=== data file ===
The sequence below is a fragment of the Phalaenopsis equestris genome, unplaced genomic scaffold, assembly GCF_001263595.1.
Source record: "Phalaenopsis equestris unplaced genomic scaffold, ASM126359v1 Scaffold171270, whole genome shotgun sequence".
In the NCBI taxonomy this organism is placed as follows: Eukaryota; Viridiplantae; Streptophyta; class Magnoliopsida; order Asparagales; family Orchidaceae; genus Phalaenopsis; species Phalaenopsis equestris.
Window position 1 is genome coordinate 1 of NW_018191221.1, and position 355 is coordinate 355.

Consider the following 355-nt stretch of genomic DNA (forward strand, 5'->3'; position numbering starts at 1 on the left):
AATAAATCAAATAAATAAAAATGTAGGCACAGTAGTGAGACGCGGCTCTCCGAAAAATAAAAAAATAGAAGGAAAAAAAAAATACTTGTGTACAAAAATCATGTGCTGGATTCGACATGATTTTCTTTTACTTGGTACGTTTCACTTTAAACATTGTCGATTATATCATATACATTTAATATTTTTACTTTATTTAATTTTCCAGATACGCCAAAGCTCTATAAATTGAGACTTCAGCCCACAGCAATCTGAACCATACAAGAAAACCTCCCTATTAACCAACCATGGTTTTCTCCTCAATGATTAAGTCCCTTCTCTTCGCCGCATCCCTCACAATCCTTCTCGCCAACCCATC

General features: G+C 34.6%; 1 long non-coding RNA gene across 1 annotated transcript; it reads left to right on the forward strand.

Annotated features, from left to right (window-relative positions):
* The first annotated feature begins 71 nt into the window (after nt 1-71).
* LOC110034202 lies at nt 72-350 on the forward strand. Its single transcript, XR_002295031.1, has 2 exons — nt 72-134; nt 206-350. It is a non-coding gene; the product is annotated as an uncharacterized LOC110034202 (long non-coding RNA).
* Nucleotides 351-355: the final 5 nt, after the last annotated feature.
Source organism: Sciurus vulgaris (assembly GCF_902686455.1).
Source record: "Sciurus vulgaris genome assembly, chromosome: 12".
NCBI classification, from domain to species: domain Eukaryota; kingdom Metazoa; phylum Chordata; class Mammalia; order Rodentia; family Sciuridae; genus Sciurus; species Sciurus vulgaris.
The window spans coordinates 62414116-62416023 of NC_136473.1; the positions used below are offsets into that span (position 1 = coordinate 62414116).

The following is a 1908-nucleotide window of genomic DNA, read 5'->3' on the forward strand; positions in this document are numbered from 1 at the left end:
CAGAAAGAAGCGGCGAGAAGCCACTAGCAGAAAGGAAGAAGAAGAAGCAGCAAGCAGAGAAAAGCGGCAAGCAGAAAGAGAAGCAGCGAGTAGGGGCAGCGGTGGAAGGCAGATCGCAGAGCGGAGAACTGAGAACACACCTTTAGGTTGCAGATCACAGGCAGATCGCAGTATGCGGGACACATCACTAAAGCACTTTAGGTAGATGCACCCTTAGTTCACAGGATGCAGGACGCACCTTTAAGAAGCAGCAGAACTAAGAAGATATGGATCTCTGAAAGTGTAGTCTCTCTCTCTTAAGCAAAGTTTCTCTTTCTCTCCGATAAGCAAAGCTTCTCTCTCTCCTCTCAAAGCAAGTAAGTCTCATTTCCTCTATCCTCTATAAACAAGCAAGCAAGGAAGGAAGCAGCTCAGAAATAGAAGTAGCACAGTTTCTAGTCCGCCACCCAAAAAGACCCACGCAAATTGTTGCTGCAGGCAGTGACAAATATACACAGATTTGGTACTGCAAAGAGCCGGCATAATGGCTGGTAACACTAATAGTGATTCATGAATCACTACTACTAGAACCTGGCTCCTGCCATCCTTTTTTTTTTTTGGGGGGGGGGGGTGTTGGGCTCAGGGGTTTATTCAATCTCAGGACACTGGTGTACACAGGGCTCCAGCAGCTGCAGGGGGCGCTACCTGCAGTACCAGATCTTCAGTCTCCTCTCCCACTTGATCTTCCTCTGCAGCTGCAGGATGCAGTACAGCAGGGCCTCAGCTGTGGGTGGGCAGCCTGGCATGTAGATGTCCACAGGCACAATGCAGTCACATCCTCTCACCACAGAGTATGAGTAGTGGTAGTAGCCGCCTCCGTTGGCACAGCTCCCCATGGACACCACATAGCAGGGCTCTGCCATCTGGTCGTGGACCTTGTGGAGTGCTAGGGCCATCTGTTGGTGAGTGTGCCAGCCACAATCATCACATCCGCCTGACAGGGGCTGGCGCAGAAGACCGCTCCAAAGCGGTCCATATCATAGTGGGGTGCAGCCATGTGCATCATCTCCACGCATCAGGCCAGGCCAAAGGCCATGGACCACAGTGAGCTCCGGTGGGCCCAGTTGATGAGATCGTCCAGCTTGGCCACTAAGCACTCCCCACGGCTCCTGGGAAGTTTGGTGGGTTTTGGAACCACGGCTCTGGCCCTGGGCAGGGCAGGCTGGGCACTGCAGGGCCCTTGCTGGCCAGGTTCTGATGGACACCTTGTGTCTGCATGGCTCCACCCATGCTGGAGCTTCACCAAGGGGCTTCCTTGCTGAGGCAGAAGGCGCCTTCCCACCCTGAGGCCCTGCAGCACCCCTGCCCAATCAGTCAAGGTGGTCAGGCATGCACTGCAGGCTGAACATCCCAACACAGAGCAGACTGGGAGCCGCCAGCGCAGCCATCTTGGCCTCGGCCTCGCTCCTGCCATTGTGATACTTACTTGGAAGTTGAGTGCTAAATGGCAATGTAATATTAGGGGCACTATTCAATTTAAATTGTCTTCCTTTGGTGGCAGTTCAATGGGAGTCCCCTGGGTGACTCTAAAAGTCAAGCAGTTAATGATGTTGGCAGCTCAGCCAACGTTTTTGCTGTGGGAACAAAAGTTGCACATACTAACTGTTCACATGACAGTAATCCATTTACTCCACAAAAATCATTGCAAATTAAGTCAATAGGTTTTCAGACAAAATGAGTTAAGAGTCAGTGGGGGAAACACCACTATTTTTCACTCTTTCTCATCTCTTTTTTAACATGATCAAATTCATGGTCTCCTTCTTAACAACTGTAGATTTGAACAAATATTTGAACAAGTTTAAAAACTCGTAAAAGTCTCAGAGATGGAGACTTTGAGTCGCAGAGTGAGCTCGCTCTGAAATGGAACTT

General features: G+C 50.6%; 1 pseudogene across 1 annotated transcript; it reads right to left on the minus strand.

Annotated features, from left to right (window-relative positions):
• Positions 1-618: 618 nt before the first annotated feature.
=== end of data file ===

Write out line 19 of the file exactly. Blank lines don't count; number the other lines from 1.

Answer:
Annotated features, from left to right (window-relative positions):